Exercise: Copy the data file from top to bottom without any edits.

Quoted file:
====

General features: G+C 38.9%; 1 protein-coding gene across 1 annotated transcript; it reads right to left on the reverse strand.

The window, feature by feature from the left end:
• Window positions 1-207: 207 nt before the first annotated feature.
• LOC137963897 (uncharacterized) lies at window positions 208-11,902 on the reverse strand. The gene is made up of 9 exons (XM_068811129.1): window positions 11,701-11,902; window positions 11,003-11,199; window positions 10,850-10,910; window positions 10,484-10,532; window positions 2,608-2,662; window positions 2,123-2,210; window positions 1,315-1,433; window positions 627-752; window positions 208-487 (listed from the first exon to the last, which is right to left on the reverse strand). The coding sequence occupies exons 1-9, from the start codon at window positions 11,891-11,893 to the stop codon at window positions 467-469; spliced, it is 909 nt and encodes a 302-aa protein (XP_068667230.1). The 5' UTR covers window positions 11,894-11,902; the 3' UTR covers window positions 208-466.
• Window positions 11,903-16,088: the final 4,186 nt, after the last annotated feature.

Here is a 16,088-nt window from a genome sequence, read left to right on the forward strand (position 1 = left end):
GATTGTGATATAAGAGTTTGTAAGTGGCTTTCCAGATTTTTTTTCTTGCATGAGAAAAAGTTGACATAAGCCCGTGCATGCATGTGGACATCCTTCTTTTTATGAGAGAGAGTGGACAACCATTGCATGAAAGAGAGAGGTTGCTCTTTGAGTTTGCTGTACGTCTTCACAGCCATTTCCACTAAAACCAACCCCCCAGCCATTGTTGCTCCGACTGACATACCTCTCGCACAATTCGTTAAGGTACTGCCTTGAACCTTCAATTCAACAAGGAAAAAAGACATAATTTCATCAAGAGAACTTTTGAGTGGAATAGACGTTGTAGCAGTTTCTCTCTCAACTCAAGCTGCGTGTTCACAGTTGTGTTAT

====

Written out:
General features: G+C 38.9%; 1 protein-coding gene across 1 annotated transcript; it reads right to left on the reverse strand.

The window, feature by feature from the left end:
• Window positions 1-207: 207 nt before the first annotated feature.
• LOC137963897 (uncharacterized) lies at window positions 208-11,902 on the reverse strand. The gene is made up of 9 exons (XM_068811129.1): window positions 11,701-11,902; window positions 11,003-11,199; window positions 10,850-10,910; window positions 10,484-10,532; window positions 2,608-2,662; window positions 2,123-2,210; window positions 1,315-1,433; window positions 627-752; window positions 208-487 (listed from the first exon to the last, which is right to left on the reverse strand). The coding sequence occupies exons 1-9, from the start codon at window positions 11,891-11,893 to the stop codon at window positions 467-469; spliced, it is 909 nt and encodes a 302-aa protein (XP_068667230.1). The 5' UTR covers window positions 11,894-11,902; the 3' UTR covers window positions 208-466.
• Window positions 11,903-16,088: the final 4,186 nt, after the last annotated feature.

Here is a 16,088-nt window from a genome sequence, read left to right on the forward strand (position 1 = left end):
GATTGTGATATAAGAGTTTGTAAGTGGCTTTCCAGATTTTTTTTCTTGCATGAGAAAAAGTTGACATAAGCCCGTGCATGCATGTGGACATCCTTCTTTTTATGAGAGAGAGTGGACAACCATTGCATGAAAGAGAGAGGTTGCTCTTTGAGTTTGCTGTACGTCTTCACAGCCATTTCCACTAAAACCAACCCCCCAGCCATTGTTGCTCCGACTGACATACCTCTCGCACAATTCGTTAAGGTACTGCCTTGAACCTTCAATTCAACAAGGAAAAAAGACATAATTTCATCAAGAGAACTTTTGAGTGGAATAGACGTTGTAGCAGTTTCTCTCTCAACTCAAGCTGCGTGTTCACAGTTGTGTTAT